IL-6 is an antiinflammatory cytokine required for controlling local or systemic acute inflammatory responses.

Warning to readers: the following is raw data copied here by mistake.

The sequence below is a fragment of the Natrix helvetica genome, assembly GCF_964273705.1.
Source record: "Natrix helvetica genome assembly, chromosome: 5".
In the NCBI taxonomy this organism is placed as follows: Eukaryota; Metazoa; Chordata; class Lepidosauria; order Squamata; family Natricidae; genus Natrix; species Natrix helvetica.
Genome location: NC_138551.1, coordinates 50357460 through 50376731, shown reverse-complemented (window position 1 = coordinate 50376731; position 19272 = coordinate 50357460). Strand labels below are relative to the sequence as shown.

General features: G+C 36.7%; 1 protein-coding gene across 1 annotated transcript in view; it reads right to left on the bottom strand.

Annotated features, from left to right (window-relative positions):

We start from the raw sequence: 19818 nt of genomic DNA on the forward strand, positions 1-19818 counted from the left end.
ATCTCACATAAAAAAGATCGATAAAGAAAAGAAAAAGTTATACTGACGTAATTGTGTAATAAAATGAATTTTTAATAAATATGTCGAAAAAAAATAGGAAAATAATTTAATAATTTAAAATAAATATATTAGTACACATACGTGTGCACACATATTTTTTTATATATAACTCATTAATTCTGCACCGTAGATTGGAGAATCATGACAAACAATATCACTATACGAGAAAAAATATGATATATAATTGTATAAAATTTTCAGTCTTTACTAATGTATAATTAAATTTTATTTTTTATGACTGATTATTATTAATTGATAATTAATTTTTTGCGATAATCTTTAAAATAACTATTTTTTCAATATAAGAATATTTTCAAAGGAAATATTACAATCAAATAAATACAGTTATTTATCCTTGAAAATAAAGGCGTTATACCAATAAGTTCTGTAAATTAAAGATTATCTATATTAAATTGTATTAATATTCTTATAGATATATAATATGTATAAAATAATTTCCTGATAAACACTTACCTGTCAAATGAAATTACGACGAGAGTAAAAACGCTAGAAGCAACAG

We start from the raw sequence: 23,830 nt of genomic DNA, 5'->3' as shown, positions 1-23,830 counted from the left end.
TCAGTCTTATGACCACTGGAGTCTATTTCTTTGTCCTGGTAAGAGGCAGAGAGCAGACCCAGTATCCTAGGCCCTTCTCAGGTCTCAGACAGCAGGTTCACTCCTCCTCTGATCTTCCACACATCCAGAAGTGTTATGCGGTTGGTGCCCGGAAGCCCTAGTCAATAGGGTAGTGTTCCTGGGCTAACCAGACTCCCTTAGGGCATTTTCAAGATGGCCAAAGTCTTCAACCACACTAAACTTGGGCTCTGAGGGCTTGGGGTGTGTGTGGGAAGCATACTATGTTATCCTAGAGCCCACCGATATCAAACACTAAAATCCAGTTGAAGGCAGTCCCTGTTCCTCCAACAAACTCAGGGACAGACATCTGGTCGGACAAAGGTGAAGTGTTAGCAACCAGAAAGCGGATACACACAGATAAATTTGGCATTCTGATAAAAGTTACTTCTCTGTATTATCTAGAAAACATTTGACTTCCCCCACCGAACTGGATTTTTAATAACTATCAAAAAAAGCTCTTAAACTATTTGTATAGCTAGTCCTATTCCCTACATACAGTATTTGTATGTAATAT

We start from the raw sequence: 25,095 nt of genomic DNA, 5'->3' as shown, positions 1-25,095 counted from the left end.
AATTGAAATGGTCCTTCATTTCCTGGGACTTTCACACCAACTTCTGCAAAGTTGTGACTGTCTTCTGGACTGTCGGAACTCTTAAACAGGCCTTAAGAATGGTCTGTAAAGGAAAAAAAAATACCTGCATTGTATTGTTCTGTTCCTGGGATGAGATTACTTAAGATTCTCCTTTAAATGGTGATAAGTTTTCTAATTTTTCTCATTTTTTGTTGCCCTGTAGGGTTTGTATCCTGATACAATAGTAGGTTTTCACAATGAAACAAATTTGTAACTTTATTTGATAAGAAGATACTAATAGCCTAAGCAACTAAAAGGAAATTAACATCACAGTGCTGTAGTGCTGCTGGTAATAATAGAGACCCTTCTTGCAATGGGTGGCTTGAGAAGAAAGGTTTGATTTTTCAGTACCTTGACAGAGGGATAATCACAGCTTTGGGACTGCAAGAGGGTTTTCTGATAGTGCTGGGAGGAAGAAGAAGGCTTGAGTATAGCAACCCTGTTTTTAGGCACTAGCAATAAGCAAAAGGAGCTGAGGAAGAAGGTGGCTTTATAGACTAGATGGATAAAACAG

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IL-6 is induced often together with the proinflammatory cytokines TNFalpha and IL-1 in many alarm conditions, and circulating IL-6 plays an important role in the induction of acute phase reactions. However, whether this endogenous IL-6 plays any additional pro- or antiinflammatory roles in local or systemic responses remains unclear. In this study, the role of IL-6 in acute inflammatory responses was investigated in animal models of endotoxic lung or endotoxemia by using IL-6+/+ and IL-6-/- mice. Aerosol exposure of endotoxin induced increased IL-6 and proinflammatory cytokines TNFalpha and MIP-2 and a neutrophilic response in the lung of IL-6+/+ mice. However, the levels of TNFalpha and MIP-2 and neutrophilia were significantly higher in the lung of IL-6-/- mice. The rate of neutrophil apoptosis in these mice was similar to that in IL-6+/+ mice. A low constitutive level of antiinflammatory cytokine IL-10 was not enhanced by endotoxin and remained similar in the lung in both IL-6+/+ and IL-6-/- mice. Systemically, intraperitoneal delivery of endotoxin resulted in much more pronounced circulating levels of TNFalpha, MIP-2, GM-CSF, and IFNgamma in IL-6-/- mice than in IL-6+/+ mice, and administration of recombinant IL-6 to IL-6-/- mice abolished these differences. In contrast, circulating IL-10 levels were induced to a similar degree in both IL-6+/+ and IL-6-/- mice. Thus, our studies reveal that endogenous IL-6 plays a crucial antiinflammatory role in both local and systemic acute inflammatory responses by controlling the level of proinflammatory, but not antiinflammatory, cytokines, and that these antiinflammatory activities by IL-6 cannot be compensated for by IL-10 or other IL-6 family members.
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